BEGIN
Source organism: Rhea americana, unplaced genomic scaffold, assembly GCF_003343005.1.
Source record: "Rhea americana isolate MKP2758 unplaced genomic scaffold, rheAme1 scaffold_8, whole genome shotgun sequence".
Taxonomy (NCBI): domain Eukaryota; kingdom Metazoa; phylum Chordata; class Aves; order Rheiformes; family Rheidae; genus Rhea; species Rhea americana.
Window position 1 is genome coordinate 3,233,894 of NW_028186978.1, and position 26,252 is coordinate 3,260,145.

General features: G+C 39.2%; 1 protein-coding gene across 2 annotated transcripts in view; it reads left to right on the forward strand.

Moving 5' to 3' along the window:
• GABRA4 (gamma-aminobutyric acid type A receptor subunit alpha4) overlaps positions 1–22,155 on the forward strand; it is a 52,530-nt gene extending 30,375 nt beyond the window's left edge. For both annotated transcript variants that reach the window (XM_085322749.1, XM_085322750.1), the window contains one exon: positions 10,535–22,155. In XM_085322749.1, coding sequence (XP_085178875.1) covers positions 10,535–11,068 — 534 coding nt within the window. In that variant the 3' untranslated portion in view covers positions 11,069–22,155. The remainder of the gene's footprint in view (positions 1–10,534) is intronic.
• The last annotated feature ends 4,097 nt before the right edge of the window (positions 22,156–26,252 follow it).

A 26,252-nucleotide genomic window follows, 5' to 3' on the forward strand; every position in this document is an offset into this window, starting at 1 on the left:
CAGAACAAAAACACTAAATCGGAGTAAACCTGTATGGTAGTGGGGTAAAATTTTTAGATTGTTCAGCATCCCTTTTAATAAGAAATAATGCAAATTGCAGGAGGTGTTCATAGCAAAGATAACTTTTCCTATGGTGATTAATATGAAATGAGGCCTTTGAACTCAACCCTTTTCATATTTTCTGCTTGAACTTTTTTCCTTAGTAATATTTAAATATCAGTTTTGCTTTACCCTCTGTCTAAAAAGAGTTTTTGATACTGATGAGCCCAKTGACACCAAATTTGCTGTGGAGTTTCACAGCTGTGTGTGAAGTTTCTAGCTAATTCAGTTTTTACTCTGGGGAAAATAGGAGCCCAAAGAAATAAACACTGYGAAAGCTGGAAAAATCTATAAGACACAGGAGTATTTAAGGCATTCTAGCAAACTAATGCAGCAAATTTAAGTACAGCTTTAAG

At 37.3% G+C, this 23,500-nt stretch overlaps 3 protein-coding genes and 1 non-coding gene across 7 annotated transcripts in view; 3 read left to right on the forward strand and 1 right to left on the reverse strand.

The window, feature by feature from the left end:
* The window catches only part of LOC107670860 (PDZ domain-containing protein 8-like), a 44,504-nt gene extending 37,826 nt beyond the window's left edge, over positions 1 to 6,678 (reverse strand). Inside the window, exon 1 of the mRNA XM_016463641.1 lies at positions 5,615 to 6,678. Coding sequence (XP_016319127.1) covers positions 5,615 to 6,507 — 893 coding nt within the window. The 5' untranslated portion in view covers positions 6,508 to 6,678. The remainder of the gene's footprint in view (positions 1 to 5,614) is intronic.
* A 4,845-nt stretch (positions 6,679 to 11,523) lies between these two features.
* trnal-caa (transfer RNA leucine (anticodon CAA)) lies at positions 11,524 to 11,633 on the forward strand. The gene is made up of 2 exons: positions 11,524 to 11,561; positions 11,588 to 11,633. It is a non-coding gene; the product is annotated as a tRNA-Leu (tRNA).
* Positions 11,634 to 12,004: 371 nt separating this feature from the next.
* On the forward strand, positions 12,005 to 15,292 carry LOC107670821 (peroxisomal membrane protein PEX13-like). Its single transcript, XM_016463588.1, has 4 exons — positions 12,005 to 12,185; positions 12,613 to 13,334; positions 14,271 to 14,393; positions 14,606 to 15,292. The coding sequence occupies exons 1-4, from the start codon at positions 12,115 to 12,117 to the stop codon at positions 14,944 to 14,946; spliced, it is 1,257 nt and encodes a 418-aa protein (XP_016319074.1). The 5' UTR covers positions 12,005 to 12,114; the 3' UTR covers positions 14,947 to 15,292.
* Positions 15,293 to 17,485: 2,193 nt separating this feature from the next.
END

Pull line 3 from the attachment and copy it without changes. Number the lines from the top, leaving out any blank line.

Taxonomy (NCBI): domain Eukaryota; kingdom Metazoa; phylum Chordata; class Aves; order Rheiformes; family Rheidae; genus Rhea; species Rhea americana.